Diamond on GaN wafers are a type of heterostructure material composed of a thin diamond layer deposited on a gallium nitride (GaN) substrate. The diamond layer is typically grown using chemical vapor deposition (CVD) techniques, which allows for precise control over the diamond layer thickness and quality.
Diamond on GaN wafers have unique electronic and thermal properties that make them suitable for various applications, such as high-power electronic devices, high-frequency transistors, and high-temperature sensors. The combination of diamond's high thermal conductivity and GaN's high electron mobility can result in devices that exhibit both high power and high efficiency.
One of the primary advantages of diamond on GaN wafers is their high thermal conductivity, which allows them to dissipate heat more efficiently than traditional materials such as silicon or GaN. This property makes diamond on GaN wafers ideal for use in high-power devices such as RF power amplifiers and power electronics.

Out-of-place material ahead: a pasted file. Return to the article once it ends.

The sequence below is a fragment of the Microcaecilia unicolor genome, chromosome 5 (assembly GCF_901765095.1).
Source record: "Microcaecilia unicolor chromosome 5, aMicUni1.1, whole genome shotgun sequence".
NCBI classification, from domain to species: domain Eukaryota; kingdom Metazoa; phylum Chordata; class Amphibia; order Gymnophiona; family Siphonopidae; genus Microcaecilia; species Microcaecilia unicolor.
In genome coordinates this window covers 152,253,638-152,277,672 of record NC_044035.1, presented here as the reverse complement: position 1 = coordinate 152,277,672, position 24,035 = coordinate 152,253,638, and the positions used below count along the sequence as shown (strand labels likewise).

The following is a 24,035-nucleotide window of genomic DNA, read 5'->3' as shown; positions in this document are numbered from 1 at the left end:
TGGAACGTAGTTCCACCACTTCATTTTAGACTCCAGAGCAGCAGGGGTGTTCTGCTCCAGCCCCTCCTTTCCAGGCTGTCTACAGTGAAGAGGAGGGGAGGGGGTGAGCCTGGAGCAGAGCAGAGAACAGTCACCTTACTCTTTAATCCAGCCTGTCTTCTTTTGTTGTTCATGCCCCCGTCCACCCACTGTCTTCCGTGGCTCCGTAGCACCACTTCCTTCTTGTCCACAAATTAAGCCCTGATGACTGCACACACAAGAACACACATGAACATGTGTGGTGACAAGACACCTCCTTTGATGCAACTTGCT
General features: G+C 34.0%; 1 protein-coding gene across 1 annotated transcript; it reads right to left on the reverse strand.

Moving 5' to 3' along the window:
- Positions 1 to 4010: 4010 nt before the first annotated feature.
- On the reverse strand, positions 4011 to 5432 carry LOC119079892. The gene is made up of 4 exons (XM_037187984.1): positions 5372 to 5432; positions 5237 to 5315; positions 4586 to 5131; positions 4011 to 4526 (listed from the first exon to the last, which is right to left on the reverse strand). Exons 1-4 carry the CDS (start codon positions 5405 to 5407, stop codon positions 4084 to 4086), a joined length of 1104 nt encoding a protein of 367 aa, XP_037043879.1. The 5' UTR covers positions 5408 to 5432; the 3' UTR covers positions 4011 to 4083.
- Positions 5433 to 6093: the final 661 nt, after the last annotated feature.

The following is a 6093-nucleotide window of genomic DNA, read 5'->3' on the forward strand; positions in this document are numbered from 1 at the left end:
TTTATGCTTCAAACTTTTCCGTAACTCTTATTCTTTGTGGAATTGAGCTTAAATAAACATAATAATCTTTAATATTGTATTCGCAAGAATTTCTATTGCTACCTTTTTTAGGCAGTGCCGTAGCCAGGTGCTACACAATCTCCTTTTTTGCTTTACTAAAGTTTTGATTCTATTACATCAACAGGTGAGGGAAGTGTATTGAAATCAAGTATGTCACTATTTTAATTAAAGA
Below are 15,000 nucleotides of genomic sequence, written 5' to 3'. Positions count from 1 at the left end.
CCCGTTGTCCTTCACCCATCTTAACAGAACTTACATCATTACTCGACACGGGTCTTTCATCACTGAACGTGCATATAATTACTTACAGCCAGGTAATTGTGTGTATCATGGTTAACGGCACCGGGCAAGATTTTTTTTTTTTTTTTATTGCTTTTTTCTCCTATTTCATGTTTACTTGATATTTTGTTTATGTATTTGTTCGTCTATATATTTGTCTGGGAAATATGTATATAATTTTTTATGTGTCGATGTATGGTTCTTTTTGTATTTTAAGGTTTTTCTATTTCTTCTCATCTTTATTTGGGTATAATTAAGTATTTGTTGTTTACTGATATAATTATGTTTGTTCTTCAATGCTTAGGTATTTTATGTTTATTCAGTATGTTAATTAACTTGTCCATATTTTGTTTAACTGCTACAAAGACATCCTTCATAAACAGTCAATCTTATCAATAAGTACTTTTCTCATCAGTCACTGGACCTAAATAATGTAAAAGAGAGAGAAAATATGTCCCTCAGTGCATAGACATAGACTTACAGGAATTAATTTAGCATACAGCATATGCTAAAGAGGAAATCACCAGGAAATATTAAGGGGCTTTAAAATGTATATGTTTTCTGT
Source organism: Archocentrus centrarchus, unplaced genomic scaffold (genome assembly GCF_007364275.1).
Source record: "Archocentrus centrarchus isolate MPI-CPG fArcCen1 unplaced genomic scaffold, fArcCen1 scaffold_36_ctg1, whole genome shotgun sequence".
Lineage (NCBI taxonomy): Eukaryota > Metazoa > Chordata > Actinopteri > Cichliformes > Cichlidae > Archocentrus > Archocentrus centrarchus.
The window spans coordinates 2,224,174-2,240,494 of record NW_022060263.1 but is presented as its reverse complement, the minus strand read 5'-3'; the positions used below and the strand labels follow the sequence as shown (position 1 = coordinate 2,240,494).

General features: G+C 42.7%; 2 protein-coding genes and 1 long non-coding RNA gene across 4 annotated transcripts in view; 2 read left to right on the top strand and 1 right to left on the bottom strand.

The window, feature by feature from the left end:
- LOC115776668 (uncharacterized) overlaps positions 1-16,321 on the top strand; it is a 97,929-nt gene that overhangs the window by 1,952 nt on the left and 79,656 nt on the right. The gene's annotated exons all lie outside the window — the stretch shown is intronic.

Diamond on GaN wafers also have a wide bandgap, which allows them to operate at high temperatures without degradation. This makes them suitable for use in high-temperature sensors and electronic devices that need to operate in harsh environments.
Diamond on GaN wafers are an exciting area of research in the field of materials science and have the potential to enable the development of advanced electronic and optoelectronic devices with high performance and efficiency.
We uses microwave plasma chemical vapor deposition (MW CVD) equipment to epitaxially grow polycrystalline diamond layer <10um on a 50.8 mm (2 inch) GaN-on-Si HEMT. SEM and X-ray diffractometer characterization of the surface morphology, crystalline quality, and grain orientation of the diamond film were performed. The results showed that the surface morphology of the sample was relatively uniform, and the diamond grains basically showed a (111) plane growth. During the growth process, the gallium nitride (GaN) was prevented from hydrogen plasma etching, therefor the characteristics of the GaN layer before and after the diamond coating were not significantly affected.